As previously reported (here), 2019 was a relatively slow year for securities class action lawsuit settlements compared to 2018. However, there were a number of significant securities lawsuit recoveries and the total recoveries in the aggregate were for at least some law firms quite substantial. In a March 11, 2020 report entitled “The Top 50 of 2019,” ISS Securities Class Action Services sets out a list of the top 50 law firms  — ranked by total cash amount and by number of cash settlements – with respect to final securities class action lawsuit settlements in 2019 in North America (inclusive of both the U.S. and Canada). ISS’s report can be found here.
Continue Reading ISS Ranks 2019 Top Plaintiffs’ Securities Class Action Firms

As I have noted in a number of posts (most recently here), the size of securities class action settlements rose significantly in 2018 compared to recent years. But what do the 2018 securities class action settlements look like when broken down according to the lead plaintiffs’ firm involved in the settlement? That is the question answered in a recent report from ISS Securities Class Action Services. The April 3, 2019 report, entitled “The Top 50 of 2018” takes a look at the top 50 plaintiffs’ firms ranked by aggregate size and number of settlements can be found here.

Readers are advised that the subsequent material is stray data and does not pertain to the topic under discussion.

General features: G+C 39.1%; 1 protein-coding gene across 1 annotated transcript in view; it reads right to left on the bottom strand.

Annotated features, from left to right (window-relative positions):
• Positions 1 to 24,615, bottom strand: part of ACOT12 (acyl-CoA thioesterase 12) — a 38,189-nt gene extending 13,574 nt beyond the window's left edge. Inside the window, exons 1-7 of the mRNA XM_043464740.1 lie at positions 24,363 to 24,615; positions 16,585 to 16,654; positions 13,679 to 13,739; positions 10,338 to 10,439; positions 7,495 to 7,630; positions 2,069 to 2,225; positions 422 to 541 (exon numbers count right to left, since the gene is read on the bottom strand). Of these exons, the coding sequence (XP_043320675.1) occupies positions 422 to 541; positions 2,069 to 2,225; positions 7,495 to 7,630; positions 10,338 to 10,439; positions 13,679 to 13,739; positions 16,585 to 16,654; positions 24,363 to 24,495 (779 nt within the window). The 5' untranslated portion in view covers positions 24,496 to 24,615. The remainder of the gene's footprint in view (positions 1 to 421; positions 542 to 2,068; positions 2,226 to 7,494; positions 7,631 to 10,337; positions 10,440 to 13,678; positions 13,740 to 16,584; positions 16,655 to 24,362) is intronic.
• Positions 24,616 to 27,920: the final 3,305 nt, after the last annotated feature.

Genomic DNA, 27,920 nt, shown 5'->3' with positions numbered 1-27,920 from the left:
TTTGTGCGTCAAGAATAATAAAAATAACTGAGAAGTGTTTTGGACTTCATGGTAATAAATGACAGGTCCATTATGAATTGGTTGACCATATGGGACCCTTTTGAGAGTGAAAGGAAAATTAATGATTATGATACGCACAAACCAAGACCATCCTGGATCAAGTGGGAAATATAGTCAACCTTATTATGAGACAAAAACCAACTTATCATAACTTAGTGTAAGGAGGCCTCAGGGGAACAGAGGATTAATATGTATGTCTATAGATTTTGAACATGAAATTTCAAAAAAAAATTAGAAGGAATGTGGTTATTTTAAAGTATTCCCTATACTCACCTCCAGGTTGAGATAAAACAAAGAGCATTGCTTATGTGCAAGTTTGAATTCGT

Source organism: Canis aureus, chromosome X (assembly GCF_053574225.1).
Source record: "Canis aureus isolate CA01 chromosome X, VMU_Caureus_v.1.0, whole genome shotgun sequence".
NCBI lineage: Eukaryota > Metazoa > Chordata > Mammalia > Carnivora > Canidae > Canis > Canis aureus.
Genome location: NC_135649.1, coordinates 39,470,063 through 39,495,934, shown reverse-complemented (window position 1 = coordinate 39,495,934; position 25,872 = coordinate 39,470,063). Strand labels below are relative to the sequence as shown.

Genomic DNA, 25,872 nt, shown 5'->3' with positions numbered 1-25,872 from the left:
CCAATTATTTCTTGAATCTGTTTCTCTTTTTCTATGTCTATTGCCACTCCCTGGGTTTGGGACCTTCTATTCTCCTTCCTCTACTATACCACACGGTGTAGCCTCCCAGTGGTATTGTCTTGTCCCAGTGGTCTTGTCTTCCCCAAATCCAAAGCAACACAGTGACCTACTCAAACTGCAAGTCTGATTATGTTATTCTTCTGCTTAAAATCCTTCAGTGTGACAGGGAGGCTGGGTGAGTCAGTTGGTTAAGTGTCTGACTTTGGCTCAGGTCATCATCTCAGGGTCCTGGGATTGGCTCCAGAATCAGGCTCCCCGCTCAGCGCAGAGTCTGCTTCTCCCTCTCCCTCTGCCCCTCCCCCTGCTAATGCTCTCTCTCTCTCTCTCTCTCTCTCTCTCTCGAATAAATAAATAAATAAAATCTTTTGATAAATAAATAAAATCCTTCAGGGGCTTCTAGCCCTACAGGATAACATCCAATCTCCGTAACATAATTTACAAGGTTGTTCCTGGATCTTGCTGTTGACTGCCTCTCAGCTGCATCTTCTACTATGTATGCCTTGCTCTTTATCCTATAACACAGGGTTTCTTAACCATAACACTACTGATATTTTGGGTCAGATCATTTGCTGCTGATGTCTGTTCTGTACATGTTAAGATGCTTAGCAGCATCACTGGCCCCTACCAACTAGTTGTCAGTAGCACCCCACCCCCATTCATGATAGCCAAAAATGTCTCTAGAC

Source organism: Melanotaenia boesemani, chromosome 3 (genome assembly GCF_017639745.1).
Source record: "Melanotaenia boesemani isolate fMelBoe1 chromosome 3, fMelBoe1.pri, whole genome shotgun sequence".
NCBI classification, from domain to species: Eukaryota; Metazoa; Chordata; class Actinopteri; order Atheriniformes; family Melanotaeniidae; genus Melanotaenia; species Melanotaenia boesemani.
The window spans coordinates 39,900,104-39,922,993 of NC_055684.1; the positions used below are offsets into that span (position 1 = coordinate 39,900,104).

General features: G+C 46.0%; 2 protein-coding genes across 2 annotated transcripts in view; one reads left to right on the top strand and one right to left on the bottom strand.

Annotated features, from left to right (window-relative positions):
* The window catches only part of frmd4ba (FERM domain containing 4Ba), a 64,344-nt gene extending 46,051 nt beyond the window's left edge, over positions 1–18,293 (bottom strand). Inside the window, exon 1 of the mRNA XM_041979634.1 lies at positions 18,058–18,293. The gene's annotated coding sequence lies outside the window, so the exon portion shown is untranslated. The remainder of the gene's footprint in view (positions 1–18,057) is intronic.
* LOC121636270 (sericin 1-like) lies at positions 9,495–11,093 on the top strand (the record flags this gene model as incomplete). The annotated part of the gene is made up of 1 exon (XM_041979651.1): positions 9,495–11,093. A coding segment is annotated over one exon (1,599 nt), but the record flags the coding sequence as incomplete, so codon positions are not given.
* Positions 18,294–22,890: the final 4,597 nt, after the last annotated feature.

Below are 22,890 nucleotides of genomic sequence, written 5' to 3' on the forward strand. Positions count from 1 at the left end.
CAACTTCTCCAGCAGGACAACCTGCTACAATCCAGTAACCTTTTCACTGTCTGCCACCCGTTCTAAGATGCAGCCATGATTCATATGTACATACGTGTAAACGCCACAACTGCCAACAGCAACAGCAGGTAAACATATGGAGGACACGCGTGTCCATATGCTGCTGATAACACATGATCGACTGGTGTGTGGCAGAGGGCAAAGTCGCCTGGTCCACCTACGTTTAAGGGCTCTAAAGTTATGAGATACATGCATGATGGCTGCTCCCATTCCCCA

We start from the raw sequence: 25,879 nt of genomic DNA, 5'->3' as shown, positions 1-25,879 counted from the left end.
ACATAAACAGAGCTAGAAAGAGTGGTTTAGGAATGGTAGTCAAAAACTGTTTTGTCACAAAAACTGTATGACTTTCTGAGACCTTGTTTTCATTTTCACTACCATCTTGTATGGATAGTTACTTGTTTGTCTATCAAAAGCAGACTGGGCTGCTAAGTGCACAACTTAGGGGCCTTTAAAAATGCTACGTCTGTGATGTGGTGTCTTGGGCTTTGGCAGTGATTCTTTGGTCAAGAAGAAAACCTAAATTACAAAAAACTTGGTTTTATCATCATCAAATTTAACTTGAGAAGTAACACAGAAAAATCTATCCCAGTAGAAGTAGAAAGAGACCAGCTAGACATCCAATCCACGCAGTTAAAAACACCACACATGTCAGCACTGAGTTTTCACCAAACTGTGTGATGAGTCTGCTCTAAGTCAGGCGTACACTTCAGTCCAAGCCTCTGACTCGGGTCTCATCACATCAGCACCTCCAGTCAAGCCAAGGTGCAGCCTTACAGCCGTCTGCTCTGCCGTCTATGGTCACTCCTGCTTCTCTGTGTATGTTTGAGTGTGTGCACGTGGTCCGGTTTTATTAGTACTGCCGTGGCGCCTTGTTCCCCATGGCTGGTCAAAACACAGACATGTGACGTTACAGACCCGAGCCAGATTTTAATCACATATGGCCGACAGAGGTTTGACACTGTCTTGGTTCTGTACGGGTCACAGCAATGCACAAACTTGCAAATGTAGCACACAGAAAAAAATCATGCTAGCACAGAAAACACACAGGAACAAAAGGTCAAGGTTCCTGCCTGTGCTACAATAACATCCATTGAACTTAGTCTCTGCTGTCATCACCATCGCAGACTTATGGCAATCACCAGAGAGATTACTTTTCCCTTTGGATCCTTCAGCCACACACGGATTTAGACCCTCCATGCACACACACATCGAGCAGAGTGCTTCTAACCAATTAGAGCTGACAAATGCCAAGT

Continue Reading Plaintiffs’ Firms Ranked by Total 2018 Securities Suit Settlement Size and Number

As I have previously noted (for example here), a number of reports have analyzed the 2017 approved securities class action lawsuit settlements in statistical and numeric terms, such as the aggregate, average, and mean settlement amounts. But what do the 2017 securities suit settlements look like when broken down according to the lead plaintiffs’ firm that negotiated the settlement? An April 4, 2018 study from ISS Securities Class Action Services entitled “The Top 50 of 2017” (here) takes a look at this issue and reports some interesting conclusions, discussed below. The organization’s April 4, 2018 press release can be found here.